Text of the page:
Of course, when you up and quit your day job to pursue your fantasy career, there are ups and downs. Many, many ups and downs, Diemond said.

Kaitlin Diemond on a poster in Mexico.
"Oh man, the lows I could go on forever," she said with a chuckle.

"The lows ..." she paused. "I don't even know if I want to go there. There have been so many times over the years where I'm just like, 'What am I doing with my life? What am I doing? I'm not making any money, I'm not advancing and I'm wasting my time.'"

For example, Diemond said, wrestling is not conducive to a healthy love life.

"I've had a lot of personal relationships fall apart because of me pursuing wrestling," she said. "Some of that was my doing and some of that was the other person not being able to put up with it. Times like that make you reflect a lot." She added that it's also difficult to miss family events and outings.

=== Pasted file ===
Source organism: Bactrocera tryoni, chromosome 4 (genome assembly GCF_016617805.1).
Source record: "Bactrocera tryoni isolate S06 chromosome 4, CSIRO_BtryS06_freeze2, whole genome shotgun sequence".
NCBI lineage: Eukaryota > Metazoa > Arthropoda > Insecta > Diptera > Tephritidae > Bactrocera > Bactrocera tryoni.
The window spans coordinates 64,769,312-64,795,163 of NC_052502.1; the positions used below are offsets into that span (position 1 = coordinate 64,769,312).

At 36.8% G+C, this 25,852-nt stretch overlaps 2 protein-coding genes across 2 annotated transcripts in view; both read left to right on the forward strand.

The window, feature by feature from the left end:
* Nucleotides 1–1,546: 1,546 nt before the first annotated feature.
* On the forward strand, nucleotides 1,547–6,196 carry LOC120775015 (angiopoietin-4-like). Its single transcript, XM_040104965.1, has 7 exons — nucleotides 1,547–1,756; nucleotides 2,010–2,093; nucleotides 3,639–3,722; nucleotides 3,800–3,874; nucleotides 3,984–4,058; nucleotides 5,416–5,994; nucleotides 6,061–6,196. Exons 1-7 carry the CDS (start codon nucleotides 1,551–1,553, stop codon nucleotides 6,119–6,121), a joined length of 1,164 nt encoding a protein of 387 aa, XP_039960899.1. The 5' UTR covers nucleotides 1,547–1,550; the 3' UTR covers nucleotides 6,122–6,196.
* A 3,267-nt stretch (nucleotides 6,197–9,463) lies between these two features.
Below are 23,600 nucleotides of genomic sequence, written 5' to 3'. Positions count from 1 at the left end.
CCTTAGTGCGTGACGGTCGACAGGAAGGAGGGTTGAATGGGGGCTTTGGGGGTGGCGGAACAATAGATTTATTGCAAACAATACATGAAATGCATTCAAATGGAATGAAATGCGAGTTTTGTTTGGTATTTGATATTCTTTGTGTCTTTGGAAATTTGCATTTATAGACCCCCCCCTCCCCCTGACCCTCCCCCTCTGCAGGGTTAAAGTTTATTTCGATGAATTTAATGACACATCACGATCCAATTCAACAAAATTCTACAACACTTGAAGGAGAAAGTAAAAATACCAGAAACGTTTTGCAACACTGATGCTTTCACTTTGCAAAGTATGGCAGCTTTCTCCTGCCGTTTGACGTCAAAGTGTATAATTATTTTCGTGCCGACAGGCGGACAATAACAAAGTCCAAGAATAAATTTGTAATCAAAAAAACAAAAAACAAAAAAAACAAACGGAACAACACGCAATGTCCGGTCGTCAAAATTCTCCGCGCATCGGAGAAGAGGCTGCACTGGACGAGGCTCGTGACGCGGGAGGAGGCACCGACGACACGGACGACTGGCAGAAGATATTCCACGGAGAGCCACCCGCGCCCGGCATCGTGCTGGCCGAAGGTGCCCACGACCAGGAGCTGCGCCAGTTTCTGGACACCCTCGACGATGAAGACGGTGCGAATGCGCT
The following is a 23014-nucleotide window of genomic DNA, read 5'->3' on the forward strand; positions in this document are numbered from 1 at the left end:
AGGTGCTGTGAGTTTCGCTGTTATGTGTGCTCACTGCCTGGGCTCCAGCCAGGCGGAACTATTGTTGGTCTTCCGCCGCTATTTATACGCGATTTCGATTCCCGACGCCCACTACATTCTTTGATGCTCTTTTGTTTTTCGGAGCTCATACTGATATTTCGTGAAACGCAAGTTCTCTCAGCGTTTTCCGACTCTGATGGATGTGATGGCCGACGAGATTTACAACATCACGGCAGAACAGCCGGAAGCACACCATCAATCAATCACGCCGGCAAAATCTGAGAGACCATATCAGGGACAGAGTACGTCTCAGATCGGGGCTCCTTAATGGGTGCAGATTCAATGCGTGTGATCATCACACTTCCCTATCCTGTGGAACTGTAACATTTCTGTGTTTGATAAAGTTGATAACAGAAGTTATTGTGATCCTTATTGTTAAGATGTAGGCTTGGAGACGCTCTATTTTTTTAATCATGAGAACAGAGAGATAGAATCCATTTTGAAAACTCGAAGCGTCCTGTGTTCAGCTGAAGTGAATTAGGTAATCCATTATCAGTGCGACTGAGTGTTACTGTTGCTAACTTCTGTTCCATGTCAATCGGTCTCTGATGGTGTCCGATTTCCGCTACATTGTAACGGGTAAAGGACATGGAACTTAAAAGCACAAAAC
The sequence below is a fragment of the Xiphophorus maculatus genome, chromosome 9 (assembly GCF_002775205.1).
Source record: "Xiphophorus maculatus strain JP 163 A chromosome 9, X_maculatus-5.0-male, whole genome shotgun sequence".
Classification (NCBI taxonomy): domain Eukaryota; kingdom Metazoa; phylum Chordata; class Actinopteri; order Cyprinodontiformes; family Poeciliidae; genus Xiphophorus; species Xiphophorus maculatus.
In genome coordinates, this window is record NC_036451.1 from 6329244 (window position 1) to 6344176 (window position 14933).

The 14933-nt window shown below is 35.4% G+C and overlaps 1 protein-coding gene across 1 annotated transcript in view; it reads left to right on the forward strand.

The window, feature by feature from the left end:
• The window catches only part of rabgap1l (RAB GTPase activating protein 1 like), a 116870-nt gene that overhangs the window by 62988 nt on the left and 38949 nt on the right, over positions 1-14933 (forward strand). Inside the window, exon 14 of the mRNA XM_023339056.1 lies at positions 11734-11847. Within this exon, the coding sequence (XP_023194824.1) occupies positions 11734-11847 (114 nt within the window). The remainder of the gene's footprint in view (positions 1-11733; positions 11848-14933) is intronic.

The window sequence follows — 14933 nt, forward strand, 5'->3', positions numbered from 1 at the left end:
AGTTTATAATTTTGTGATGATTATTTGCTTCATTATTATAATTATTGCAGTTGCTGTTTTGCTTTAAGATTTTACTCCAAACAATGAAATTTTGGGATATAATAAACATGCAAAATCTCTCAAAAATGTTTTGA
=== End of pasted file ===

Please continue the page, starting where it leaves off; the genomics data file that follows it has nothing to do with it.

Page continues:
Inevitably, the inner fire and the highs triumph over the negative. More than a dozen years later, Diemond is considered one of the bright young stars of wrestling.

"Other than this (Japan tour), I did four days of extra work with WWE and I thought for sure those would be the best four days of my life forever," Diemond said when asked about some of the highs. "I definitely appreciate my Japan experience and I think of it as a bigger opportunity than that because I was just an extra unfortunately. That was my biggest moment before getting to come here."

The Japan tour is, to date, the biggest thing to happen to Diemond in her still young career.

"Basically I've called myself a starving indie wrestler for the last two years," she said, referring to the time since quitting her day job.